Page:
It is useful to know the predominant or network of causes of the BEPS family. But it is really only useful in deciding what we are going to do – which intervention there is most reason to choose. All options should be open. Whether a biological, psychological, social or environmental solution is adopted should be determined by benefits, costs, requirements of justice, etc.

Thus effectiveness may speak in favour of providing biological cures for deafness but justice may speak in favour of correcting prejudice causing disadvantage. These reasons can pull in different directions.

Should we reduce stress or give drugs to promote fertility? There is no straightforward answer – it depends on the benefits, health risks, monetary costs, side effects and so on. Often these trade offs are difficult and controversial to make. In the absence of a clear weight of reason, people should be encouraged to exercise their freedom and make their own decision about what is right for their lives, weighing short and long term, narrow and wide consequences.

Should you take the pill or meditate? It is up to you.

Further Reading

Kahane, G. and Savulescu, J. (2009) ‘The Welfarist Account of Disability’. In Cureton, A. and Brownlee, K. (eds.) Disability and Disadvantage. Oxford: Oxford University Press.  pp 14 – 53.

Savulescu, J. (2007) ‘Genetic Interventions and the Ethics of Enhancement of Human Beings’. In Steinbock, B.  (ed). The Oxford Handbook of Bioethics. Oxford: Oxford University Press. pp. 516 – 535.

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2 Comment on this post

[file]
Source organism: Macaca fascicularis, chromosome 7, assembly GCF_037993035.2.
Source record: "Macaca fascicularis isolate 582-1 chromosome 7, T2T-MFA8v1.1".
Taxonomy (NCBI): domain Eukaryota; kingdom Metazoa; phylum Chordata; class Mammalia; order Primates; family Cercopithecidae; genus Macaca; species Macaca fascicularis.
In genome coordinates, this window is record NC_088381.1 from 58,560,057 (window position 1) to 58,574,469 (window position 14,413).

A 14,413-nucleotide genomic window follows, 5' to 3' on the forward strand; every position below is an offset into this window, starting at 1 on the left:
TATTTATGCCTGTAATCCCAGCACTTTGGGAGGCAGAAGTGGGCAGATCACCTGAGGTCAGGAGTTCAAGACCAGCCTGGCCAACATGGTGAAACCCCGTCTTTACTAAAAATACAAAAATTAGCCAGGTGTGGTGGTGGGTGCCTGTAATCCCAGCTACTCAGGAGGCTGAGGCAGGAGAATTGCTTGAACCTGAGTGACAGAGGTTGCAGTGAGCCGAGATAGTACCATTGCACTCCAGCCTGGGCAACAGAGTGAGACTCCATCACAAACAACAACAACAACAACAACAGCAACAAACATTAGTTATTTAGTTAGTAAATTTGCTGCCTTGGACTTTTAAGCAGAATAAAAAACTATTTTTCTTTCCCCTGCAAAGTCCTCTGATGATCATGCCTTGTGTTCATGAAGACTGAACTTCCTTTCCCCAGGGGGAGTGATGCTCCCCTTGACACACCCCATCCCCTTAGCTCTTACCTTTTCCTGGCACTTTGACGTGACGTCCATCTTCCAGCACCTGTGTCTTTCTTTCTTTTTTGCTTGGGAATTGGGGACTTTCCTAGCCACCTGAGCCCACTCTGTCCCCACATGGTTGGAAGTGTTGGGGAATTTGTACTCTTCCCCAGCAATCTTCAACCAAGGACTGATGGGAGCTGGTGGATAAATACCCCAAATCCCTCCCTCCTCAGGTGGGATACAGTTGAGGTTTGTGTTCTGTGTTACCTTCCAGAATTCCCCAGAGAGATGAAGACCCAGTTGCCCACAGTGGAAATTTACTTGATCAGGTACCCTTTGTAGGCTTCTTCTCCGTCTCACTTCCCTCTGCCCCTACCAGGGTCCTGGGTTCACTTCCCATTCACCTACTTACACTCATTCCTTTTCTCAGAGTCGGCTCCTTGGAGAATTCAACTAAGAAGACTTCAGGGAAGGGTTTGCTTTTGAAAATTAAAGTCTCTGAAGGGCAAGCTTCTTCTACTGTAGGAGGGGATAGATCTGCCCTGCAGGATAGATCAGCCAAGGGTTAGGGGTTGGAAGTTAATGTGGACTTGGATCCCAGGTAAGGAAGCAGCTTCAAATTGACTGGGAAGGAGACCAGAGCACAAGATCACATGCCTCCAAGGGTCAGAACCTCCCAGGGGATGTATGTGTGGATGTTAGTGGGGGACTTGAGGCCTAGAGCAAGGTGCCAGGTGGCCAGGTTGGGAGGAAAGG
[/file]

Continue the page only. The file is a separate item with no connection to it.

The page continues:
1. As a physician who began his training in Rochester in the 1970s and learned about the BPS from Dr. George Engel, I was very taken aback by the suggestion in this discussion that ‘social’ and ‘environmental’ were separate entities. We were taught that social included the wide range of social contexts: economic, educational, workplace, environmental, family, and cultural.

    That quibble aside, I agree that the best (most effective) treatment of a malady that stems from social (including environmental) causes is to treat the cause. This is no different from treating illnesses with a primarily medical etiology.

    But, just as with the medical model, it is not always possible, let alone practical, to treat the root cause. We treat hypertension, pain, cancer and many other illnesses by treating the manifestations of illness, not the causes.

  2. I am very much in sympathy with your appeal to adopt a distributed approach “…it depends…” to the issue of whether to pop a pill or meditate in order to address the problem of infertility i.e. to consider each situation as an end in itself, with all contributory factors taken into account and the resultant approach emerging from an utilitarian viewpoint (what works best for this person in this situation at this time etc.)

    But your considerations imply the view that BPS, or BEPS, are separate domains that each separately influence the matter you are considering, in this case infertility. The Oxford Lectures to which you refer are intended to shed light on the fairly recent findings that in many (all?) cases each of these domains in fact affect the others. In those cases we do not have a choice between them, as to which to address. We are required to take note of the interactive mechanisms at work. Kendler’s “dappled” concept is one way to think about that.

    And I agree with Dr. Elias remark, appealing to Occam’s Razor, that “social” includes a “wide range of social contexts including environmental…”